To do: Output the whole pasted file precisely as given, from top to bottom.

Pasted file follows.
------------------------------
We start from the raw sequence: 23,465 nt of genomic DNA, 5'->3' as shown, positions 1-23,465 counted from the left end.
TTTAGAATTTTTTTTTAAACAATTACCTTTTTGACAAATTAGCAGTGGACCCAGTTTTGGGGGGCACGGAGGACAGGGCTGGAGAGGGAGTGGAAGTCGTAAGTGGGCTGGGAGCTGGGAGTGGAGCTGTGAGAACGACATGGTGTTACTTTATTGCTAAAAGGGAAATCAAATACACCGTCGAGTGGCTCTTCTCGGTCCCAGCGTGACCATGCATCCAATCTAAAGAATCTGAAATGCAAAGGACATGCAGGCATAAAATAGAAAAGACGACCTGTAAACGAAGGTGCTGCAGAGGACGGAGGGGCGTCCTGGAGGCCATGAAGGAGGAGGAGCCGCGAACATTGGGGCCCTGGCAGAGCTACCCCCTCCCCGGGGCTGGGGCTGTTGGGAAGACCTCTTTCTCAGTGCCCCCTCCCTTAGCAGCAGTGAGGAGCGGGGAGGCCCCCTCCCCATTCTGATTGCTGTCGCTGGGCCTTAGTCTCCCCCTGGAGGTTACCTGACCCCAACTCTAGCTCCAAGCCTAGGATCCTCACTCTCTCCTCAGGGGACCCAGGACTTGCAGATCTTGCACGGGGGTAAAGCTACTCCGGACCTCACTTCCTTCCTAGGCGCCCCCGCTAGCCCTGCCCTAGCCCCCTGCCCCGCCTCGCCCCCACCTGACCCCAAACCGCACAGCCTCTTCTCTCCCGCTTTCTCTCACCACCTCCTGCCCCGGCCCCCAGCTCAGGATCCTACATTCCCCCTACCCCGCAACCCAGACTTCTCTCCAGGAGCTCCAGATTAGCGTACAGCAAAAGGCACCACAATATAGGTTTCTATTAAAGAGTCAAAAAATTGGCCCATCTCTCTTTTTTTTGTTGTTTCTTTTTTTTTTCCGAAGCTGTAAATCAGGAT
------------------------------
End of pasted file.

We start from the raw sequence: 23,465 nt of genomic DNA, 5'->3' as shown, positions 1-23,465 counted from the left end.
TTTAGAATTTTTTTTTAAACAATTACCTTTTTGACAAATTAGCAGTGGACCCAGTTTTGGGGGGCACGGAGGACAGGGCTGGAGAGGGAGTGGAAGTCGTAAGTGGGCTGGGAGCTGGGAGTGGAGCTGTGAGAACGACATGGTGTTACTTTATTGCTAAAAGGGAAATCAAATACACCGTCGAGTGGCTCTTCTCGGTCCCAGCGTGACCATGCATCCAATCTAAAGAATCTGAAATGCAAAGGACATGCAGGCATAAAATAGAAAAGACGACCTGTAAACGAAGGTGCTGCAGAGGACGGAGGGGCGTCCTGGAGGCCATGAAGGAGGAGGAGCCGCGAACATTGGGGCCCTGGCAGAGCTACCCCCTCCCCGGGGCTGGGGCTGTTGGGAAGACCTCTTTCTCAGTGCCCCCTCCCTTAGCAGCAGTGAGGAGCGGGGAGGCCCCCTCCCCATTCTGATTGCTGTCGCTGGGCCTTAGTCTCCCCCTGGAGGTTACCTGACCCCAACTCTAGCTCCAAGCCTAGGATCCTCACTCTCTCCTCAGGGGACCCAGGACTTGCAGATCTTGCACGGGGGTAAAGCTACTCCGGACCTCACTTCCTTCCTAGGCGCCCCCGCTAGCCCTGCCCTAGCCCCCTGCCCCGCCTCGCCCCCACCTGACCCCAAACCGCACAGCCTCTTCTCTCCCGCTTTCTCTCACCACCTCCTGCCCCGGCCCCCAGCTCAGGATCCTACATTCCCCCTACCCCGCAACCCAGACTTCTCTCCAGGAGCTCCAGATTAGCGTACAGCAAAAGGCACCACAATATAGGTTTCTATTAAAGAGTCAAAAAATTGGCCCATCTCTCTTTTTTTTGTTGTTTCTTTTTTTTTTCCGAAGCTGTAAATCAGGAT